After getting some help from the Basler technical support, I was directed to the following ftp link:
I went to the pylon 2.1.0 directory and downloaded the pylon-2.1.0-1748-bininst-64.tar.bz2 file. Inside of this tar file was another one called pylon-bininst-64.tar.bz2 (along with some other sample programs). I ran tar -jxf on pylon-bininst-64.tar.bz2 and placed the results into the /opt/pylon directory. It produced a directory of includes, libraries and binaries there.
After playing around with the make files for several sample programs they provided, I finally have been able to compile them. At several places I had to have the make files point to /opt/pylon/lib64 rather than /opt/pylon/lib. I'll be testing the camera with these programs on Monday. I'd also like to see if this particular distribution will work on Centos machines. There's some comments in one of the INSTALL help files suggesting packages needed for an install on Fedora 9, which may mean its possible to get this version working on the Centos machines.
The Basler acA640-100gm is a power over ethernet camera. It uses a power injector to supply power over an ethernet cable to the camera. Once I got past some initial IP difficulties, the camera worked fine out of the box.
You need to set some environment variables first, so the code knows where its libraries are located.
setenv PYLON_ROOT /opt/pylon
setenv GENICAM_ROOT_V1_1 /opt/pylon
setenv GENICAM_CACHE /cvs/cds/caltech/users/josephb/xml_cache
setenv LD_LIBRARY_PATH /opt/pylon/lib64:$LD_LIBRARY_PATH
I then run the /opt/pylon/bin/PylonViewerApp
Notes on IP:
Initially, you need to set the computer connecting to the camera to an ip in the 169.254.0.XXX range. I used 169.254.0.1 on megatron's eth1 ethernet connection. I also set mtu to 9000.
You can then run the IpConfigurator in /opt/pylon/bin/ to change the camera IP as needed.
Today was the first session for implementing the new video cabling plan laid out in the document " CCD_Cable_Upgrade_Plan_Jan11_2011.pdf" by Joon Ho attached to his elog entry 4139. We started to check and label all the existing cables according to the new naming scheme.
So far we have labeled the following cables. Each has been checked by connecting it to a monitor near the Video Mux and a camera at the other end.
C1:IO VIDEO 8ETMYF
C1:IO-VIDEO 6 ITMYF
C1:IO-VIDEO 21 SRMF
C1:IO-VIDEO 25 OMCT
C1:IO-VIDEO 19 REFL
C1:IO-VIDEO 22 AS
C1:IO-VIDEO 18 IMCR
C1:IO-VIDEO 14 PMCT
C1:IO-VIDEO 12 RCT
C1:IO-VIDEO 9 ETMXF
C1:IO-VIDEO 1 MC2T
Next we need to continue and finish the labeling of existing cables. We then choose a specific set of cables which need to be laid together and proceed to lay them after attaching suitable lables to them.
Computar 75-12.5 zooms were installed for closer look at the resonant spots. Their alignment and focus needs more loving adjustment.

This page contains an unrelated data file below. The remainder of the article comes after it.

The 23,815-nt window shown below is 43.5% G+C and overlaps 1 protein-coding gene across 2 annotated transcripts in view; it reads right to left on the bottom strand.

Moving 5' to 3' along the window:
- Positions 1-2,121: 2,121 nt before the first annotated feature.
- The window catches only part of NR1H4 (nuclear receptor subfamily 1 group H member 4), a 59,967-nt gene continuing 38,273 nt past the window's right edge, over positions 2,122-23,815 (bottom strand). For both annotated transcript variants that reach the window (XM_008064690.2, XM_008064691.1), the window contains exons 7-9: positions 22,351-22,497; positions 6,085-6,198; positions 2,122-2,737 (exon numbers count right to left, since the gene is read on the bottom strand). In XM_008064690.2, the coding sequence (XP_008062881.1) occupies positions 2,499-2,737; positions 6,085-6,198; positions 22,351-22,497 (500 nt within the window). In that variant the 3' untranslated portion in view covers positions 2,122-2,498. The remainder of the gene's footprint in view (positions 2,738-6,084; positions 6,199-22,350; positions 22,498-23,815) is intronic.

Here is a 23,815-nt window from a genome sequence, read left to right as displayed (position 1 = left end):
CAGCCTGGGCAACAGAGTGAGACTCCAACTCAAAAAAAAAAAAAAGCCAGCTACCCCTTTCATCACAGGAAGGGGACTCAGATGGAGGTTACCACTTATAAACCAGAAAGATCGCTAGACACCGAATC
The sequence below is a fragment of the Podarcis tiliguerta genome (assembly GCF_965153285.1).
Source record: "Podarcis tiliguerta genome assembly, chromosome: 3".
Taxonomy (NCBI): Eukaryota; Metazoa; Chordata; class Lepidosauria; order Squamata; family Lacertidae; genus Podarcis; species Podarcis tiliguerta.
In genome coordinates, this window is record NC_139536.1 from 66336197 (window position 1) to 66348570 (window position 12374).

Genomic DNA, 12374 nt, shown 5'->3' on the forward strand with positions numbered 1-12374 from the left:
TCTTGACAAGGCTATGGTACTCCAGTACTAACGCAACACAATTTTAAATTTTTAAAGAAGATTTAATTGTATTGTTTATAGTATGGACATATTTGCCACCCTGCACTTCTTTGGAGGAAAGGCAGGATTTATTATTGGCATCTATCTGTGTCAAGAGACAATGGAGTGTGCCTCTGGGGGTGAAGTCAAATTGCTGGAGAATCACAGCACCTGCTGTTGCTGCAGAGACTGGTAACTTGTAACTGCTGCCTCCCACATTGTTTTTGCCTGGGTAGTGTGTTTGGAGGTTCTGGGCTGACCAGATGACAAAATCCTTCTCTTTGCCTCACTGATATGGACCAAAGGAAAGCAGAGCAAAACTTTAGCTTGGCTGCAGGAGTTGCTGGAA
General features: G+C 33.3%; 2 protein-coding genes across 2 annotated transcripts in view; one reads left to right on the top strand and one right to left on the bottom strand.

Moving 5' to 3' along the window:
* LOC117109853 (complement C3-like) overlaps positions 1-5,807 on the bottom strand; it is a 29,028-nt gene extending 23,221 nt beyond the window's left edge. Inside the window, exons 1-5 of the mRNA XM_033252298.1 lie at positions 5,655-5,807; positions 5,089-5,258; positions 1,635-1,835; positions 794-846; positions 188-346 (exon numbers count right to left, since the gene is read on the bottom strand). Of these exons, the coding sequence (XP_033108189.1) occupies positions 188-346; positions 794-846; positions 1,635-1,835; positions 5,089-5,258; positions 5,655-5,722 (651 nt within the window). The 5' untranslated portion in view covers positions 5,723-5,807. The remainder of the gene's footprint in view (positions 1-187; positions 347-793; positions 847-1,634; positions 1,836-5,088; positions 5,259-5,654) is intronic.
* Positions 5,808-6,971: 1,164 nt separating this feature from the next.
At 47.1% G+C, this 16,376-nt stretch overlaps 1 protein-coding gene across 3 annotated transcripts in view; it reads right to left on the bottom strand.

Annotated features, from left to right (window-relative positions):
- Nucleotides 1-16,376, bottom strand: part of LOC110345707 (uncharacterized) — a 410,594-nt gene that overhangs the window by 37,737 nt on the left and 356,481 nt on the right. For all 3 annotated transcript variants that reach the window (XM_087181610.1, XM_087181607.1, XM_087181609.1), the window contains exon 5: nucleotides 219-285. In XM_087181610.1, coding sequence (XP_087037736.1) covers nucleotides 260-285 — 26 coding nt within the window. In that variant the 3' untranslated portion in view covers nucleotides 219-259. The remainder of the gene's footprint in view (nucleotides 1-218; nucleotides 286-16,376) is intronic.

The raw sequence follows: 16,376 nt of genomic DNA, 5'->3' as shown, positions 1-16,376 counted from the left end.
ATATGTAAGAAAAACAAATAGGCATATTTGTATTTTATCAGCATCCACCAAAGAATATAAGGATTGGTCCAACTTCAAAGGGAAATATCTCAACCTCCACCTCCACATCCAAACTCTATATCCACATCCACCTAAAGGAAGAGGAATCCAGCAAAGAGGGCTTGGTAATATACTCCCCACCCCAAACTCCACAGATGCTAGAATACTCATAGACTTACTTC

Atm 1, ITMX ( it was 10-40 mm Tamron before )
Atm 2, ITMY ( it was 12mm wide angle showing the towers before )
I focused these lenses so that we could get a clean image of the mirrors and the OSEMs.
Our goal is to have an image where the optic diameter almost fills the entire monitor. We want the focus to be adjusted for the YAG beam (which is almost the same as focusing for the OSEMs). This will NOT produce a nice image of the cage using visible light, but that is just fine.
When Justin Garofoli was here he found a nice lens combo that did the job, so if anyone can find his old email or elog, lets just go back to that.
For now, we do not need a camera/lens system to focus very tightly on the center of the optic.
ITMY gets new Tamron M118FM50 that has improved close focusing. It is a small fixed focal length camera so the video tube cover can be put on.
The Watec LCL-902K 1/2" ccd camera was losing it power supply voltage because of bad connection. It was replaced.
I just tried to adjust the ETMY camera and its not very user friendly = NEEDS FIXING.
* Camera view is upside down.
* Camera lens is contacting the lexan viewport cover; this means the focus cannot be adjusted without misaligning the camera.
* There's no strain relief of the camera cables at the can. Needs a rubber cable grommet too.
* There's a BNC "T" in the cable line.
Probably similar issues with some of the other setups; they've had aluminum foil covers for too long. We'll have a camera committee meeting tomorrow to see how to proceed.
ITMY has been upgraded here I have the new lenses on hand to do the others when it fit into the schedule.
[Suresh / Kiwamu]
The MC REFL camera is now available. The camera name is "MCR" and you can call it from the videoswitch script.
(what we did)
+ repositioned and aligned the MCR camera.
+ checked the MCR camera.
=> found the camera view shows a negative image (i.e. the beam spot is dark and the background is bright !!)
+ replaced the camera by a spare one.
+ modified the videoswitch script because the input channel 3 was wrongly assigned to MCR.
MCR was correctly assigned to the input channel 18.